After the litany of awkward antiwar polemics foisted on filmgoers in the fall (In the Valley of Elah, The Kingdom, Rendition, Lions for Lambs, Redacted), it seemed fair to ask what it would take for Hollywood to make a good movie about war and politics. The answer provided by writer Aaron Sorkin and director Mike Nichols is simplicity itself: Leave out most of the war and all the politics.
Charlie Wilson’s War
won’t have any effect on the course of world affairs--and it’s sensible enough
to recognize this. The backdrop of the movie may be the fall of the
Based on George Crile’s stranger-than-fiction account of the
CIA’s largest-ever covert operation, the film follows the 1980s evolution of
Wilson from amiable, boozy philanderer to amiable, boozy philanderer with a
purpose--specifically, providing support to the Afghan mujahideen trying to expel the Soviet invasion. He was inspired in
this cause in part by
The rest, as they say, is history. The
It’s a moral that cuts neatly across partisan
lines--half-hawkish, half-dovish, and uncontroversial enough that Nichols and
Sorkin don’t have to waste time scoring political points. The script is
sprinkled with enough contemporaneous references (to Tip O’Neill, Boris
Spassky, Rudy Giuliani, etc.) to feel smart, but never so many that it looks
like it’s trying to be Serious. And it crams quite a bit into its slim,
97-minute running time, chronicling not merely
Hanks is an odd choice to play “Good Time Charlie,” the bluff, womanizing Texan (someone like Thomas Hayden Church seems a closer fit), but he gives the role a likable spin nonetheless, conjuring a congressman a bit more languid and ironic than one imagines the original to have been. Julia Roberts is a considerably greater stretch as the fiftysomething man-eater Herring, her platinum helmet of hair appearing borrowed from someone else or perhaps even spliced in from another movie. It’s also interesting to note that even as Roberts is clearly (and shrewdly) starting to look for ways to transition into older roles, she’s not yet ready to put all her eggs in that basket: One scene in the movie has her answering the telephone while stepping, bikini-clad, from the pool, revealing a bod that is fifty going on twenty-two. But despite the dissonance, Roberts turns in an adequate performance, rescuing an act of miscasting that could easily have proven disastrous.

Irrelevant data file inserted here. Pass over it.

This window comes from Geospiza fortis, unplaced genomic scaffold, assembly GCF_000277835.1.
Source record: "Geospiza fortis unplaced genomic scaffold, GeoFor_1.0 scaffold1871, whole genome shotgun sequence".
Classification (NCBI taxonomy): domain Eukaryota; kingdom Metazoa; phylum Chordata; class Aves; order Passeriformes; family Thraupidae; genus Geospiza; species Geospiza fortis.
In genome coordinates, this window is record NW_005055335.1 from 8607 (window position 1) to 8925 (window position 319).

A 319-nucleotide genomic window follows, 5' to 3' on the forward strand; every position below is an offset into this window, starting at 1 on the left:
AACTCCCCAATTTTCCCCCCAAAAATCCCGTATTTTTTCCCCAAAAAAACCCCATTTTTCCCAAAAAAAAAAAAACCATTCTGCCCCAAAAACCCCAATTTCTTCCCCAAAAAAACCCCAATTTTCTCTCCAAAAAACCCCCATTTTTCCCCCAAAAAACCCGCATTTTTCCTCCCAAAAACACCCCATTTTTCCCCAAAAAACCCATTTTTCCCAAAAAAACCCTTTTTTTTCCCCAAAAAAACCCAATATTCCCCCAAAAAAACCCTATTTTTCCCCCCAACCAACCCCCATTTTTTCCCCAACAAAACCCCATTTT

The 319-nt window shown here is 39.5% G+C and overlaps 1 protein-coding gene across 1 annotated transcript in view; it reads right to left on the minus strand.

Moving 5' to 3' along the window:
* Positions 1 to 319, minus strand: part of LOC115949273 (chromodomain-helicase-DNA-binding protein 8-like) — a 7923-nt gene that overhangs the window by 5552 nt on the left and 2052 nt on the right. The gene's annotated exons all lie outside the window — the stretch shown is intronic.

From the moment he appears onscreen, however, this is Philip Seymour Hoffman’s movie. His rumpled, cranky spy is hilarious--George Smiley by way of Jack Black--but with an edge of quiet ferocity that makes every scene he’s in play a little sharper. He’s the funniest character in the film, but also seems the most real, a man whose terse wit and don’t-give-a-shit demeanor might easily have been forged by a career of unseemly, spookish deeds. There are times when even his costars seem a touch afraid of him, as if he’s brought an unanticipated, potentially dangerous element into the otherwise breezy proceedings.
A touch more breeze might have benefited Hoffman’s other end-of-the-year opening, the smart but somewhat claustrophobic The Savages, in which he is paired with Laura Linney. If Hoffman's performances frequently contain an undercurrent of fury, Linney’s are rarely more than a few steps removed from panic, and these tendencies interact with contrapuntal precision in Tamara Jenkins’s dark comedy about two siblings forced to care for their estranged father (Philip Bosco) as he slips into senile dementia.
Wendy Savage (Linney) is a would-be playwright who temps to
pay the bills and sleeps with a married neighbor while he’s supposedly out
walking the labrador. (The most memorable shot in the film is of her reaching
out to touch the dog’s paw in the midst of one such coital encounter, a pitiable
grasp at the connection sex isn’t providing.) Her brother, Jon (Hoffman),
teaches university classes in “the theatre of social unrest” while struggling to
complete his book on Brecht and pining for an ex-girlfriend who has flown back
And this is before
they get the call from a retirement community in
It’s a dynamic that persists, with somewhat diminishing returns, for most of the film. Linney and Hoffman are both terrific, and Jenkins’s script is pointed and perceptive, but the film’s arc is a little flat. Jenkins should be congratulated for not indulging in glib uplift, but she seems, for a while at least, uncertain of what to offer in its place. (It perhaps doesn’t help that this closed family dramedy stretches to a shade under two hours.) The Savages offers a great opportunity to watch two gifted performers mine the rough terrain between humor and despair. But if you’re like me, by the end you may feel ready for a movie that can’t even get itself too worked up about the collapse of communism and birth of global jihad.
CHRISTOPHER ORR is a senior editor at The New Republic.